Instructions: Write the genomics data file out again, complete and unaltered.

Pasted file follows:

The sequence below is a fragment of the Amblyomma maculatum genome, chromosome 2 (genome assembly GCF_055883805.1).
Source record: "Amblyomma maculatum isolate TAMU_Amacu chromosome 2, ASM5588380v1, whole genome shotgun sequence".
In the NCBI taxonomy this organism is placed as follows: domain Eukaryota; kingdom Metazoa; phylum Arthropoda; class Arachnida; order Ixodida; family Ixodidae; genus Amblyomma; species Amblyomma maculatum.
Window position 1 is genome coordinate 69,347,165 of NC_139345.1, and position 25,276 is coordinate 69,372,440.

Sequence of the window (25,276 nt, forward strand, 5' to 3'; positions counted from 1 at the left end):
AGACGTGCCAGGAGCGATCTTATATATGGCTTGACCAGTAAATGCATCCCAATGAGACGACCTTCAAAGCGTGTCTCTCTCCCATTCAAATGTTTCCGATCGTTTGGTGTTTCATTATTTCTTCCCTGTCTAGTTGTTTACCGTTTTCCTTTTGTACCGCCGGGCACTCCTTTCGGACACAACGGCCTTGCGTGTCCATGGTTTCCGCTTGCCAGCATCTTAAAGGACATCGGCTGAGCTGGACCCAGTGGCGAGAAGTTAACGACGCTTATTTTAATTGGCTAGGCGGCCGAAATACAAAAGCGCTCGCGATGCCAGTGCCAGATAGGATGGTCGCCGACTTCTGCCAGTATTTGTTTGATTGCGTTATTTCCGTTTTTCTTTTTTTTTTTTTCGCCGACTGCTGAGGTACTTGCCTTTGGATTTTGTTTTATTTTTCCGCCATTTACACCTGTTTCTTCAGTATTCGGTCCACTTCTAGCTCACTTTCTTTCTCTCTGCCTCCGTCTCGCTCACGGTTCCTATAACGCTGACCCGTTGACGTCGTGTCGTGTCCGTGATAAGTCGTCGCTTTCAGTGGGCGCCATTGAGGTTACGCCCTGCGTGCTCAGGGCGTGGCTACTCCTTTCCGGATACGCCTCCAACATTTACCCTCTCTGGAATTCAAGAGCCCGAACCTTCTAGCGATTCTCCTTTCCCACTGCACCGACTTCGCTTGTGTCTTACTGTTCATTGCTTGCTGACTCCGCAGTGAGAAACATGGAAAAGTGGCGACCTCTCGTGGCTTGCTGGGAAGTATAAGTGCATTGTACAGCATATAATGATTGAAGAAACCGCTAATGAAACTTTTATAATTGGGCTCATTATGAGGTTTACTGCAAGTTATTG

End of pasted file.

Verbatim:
The sequence below is a fragment of the Amblyomma maculatum genome, chromosome 2 (genome assembly GCF_055883805.1).
Source record: "Amblyomma maculatum isolate TAMU_Amacu chromosome 2, ASM5588380v1, whole genome shotgun sequence".
In the NCBI taxonomy this organism is placed as follows: domain Eukaryota; kingdom Metazoa; phylum Arthropoda; class Arachnida; order Ixodida; family Ixodidae; genus Amblyomma; species Amblyomma maculatum.
Window position 1 is genome coordinate 69,347,165 of NC_139345.1, and position 25,276 is coordinate 69,372,440.

Sequence of the window (25,276 nt, forward strand, 5' to 3'; positions counted from 1 at the left end):
AGACGTGCCAGGAGCGATCTTATATATGGCTTGACCAGTAAATGCATCCCAATGAGACGACCTTCAAAGCGTGTCTCTCTCCCATTCAAATGTTTCCGATCGTTTGGTGTTTCATTATTTCTTCCCTGTCTAGTTGTTTACCGTTTTCCTTTTGTACCGCCGGGCACTCCTTTCGGACACAACGGCCTTGCGTGTCCATGGTTTCCGCTTGCCAGCATCTTAAAGGACATCGGCTGAGCTGGACCCAGTGGCGAGAAGTTAACGACGCTTATTTTAATTGGCTAGGCGGCCGAAATACAAAAGCGCTCGCGATGCCAGTGCCAGATAGGATGGTCGCCGACTTCTGCCAGTATTTGTTTGATTGCGTTATTTCCGTTTTTCTTTTTTTTTTTTTCGCCGACTGCTGAGGTACTTGCCTTTGGATTTTGTTTTATTTTTCCGCCATTTACACCTGTTTCTTCAGTATTCGGTCCACTTCTAGCTCACTTTCTTTCTCTCTGCCTCCGTCTCGCTCACGGTTCCTATAACGCTGACCCGTTGACGTCGTGTCGTGTCCGTGATAAGTCGTCGCTTTCAGTGGGCGCCATTGAGGTTACGCCCTGCGTGCTCAGGGCGTGGCTACTCCTTTCCGGATACGCCTCCAACATTTACCCTCTCTGGAATTCAAGAGCCCGAACCTTCTAGCGATTCTCCTTTCCCACTGCACCGACTTCGCTTGTGTCTTACTGTTCATTGCTTGCTGACTCCGCAGTGAGAAACATGGAAAAGTGGCGACCTCTCGTGGCTTGCTGGGAAGTATAAGTGCATTGTACAGCATATAATGATTGAAGAAACCGCTAATGAAACTTTTATAATTGGGCTCATTATGAGGTTTACTGCAAGTTATTG